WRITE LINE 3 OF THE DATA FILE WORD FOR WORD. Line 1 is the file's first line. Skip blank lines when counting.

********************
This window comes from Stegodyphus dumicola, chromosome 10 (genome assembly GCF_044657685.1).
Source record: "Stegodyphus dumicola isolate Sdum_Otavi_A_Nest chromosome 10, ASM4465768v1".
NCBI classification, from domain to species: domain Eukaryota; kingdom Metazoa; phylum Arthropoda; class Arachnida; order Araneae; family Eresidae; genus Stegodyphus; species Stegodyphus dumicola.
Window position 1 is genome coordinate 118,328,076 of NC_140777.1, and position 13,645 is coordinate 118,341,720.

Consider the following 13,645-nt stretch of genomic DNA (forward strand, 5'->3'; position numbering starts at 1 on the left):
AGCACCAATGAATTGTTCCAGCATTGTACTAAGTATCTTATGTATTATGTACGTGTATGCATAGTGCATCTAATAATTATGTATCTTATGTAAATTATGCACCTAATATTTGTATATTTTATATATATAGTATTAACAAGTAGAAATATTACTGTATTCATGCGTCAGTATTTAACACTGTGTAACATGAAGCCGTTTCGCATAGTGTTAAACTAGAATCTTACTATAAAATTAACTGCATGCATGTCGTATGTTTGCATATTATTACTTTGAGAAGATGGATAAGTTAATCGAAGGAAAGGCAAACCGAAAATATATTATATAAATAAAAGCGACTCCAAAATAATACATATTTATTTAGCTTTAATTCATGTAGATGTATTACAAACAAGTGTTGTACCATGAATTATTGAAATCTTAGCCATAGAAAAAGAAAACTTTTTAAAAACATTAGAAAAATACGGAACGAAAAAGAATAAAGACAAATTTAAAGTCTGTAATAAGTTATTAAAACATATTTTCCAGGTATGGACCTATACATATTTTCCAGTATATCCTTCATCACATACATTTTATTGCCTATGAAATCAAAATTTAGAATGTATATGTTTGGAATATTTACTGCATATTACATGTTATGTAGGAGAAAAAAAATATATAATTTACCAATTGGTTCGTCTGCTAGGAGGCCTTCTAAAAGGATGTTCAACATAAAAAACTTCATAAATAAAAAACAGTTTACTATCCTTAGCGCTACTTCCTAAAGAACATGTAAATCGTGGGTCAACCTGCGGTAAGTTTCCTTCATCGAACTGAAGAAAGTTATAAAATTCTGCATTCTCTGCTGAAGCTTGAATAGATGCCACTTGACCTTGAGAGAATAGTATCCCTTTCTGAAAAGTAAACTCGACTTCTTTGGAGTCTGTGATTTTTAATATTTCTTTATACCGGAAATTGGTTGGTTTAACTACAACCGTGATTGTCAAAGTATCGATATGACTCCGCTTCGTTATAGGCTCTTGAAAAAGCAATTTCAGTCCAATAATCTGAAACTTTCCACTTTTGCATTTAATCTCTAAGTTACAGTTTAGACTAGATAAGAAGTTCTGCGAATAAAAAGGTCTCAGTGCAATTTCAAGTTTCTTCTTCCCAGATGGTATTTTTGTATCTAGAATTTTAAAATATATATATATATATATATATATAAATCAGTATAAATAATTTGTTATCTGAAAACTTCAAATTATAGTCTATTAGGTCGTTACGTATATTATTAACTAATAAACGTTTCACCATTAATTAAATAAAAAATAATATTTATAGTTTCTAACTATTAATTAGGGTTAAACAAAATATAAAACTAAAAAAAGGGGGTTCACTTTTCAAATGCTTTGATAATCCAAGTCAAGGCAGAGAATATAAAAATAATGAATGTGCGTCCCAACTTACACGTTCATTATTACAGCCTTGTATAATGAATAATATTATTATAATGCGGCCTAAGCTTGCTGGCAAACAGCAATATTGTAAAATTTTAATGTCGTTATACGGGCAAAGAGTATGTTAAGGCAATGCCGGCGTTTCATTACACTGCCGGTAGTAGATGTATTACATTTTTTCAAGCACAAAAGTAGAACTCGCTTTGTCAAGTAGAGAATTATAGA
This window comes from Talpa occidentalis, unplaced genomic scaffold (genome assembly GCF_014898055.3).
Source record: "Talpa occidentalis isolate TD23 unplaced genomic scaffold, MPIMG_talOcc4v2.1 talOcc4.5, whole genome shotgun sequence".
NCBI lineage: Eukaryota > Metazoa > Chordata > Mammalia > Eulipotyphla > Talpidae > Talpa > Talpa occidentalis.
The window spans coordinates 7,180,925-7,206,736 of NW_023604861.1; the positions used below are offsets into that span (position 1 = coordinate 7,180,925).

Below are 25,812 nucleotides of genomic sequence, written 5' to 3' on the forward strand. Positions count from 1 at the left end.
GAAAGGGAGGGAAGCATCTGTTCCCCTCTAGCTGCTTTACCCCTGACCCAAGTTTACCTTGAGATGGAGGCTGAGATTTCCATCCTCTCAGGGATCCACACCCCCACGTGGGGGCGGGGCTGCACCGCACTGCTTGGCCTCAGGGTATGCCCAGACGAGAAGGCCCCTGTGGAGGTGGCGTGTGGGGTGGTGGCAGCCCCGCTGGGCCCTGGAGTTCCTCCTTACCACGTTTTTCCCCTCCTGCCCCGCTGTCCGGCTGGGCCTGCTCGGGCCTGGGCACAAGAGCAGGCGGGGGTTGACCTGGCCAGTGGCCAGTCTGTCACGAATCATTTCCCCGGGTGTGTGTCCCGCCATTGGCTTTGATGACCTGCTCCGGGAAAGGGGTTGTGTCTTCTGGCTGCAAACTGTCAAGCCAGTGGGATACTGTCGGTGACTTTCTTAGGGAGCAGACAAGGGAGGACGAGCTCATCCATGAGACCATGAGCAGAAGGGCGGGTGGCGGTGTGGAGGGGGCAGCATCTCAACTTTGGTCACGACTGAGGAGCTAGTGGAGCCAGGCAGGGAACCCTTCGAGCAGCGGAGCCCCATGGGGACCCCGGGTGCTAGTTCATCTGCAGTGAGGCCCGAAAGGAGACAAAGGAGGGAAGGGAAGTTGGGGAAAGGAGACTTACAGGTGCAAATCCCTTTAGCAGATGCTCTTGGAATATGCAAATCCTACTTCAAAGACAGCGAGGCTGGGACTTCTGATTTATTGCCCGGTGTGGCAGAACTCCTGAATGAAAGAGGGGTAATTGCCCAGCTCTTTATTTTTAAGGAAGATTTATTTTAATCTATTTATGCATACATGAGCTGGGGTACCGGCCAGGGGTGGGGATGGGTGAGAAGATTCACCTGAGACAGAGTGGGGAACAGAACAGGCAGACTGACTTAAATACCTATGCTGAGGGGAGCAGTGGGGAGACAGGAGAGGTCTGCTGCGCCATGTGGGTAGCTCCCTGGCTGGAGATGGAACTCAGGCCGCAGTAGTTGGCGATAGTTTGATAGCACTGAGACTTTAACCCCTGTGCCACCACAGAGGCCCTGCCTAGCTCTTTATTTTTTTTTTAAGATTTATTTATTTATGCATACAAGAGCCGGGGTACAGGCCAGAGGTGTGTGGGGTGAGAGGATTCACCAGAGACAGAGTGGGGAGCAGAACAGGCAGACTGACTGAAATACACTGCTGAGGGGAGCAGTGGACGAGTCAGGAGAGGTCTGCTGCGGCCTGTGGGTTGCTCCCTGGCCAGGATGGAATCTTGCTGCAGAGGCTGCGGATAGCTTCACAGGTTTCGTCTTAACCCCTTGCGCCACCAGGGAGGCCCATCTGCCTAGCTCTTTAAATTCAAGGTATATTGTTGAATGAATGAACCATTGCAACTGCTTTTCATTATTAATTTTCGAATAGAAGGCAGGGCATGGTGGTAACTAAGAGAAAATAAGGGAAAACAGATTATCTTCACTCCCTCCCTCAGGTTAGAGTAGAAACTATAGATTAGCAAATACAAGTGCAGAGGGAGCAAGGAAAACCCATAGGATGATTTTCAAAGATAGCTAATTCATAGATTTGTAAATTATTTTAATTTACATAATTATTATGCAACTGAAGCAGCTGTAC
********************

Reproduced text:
NCBI classification, from domain to species: domain Eukaryota; kingdom Metazoa; phylum Arthropoda; class Arachnida; order Araneae; family Eresidae; genus Stegodyphus; species Stegodyphus dumicola.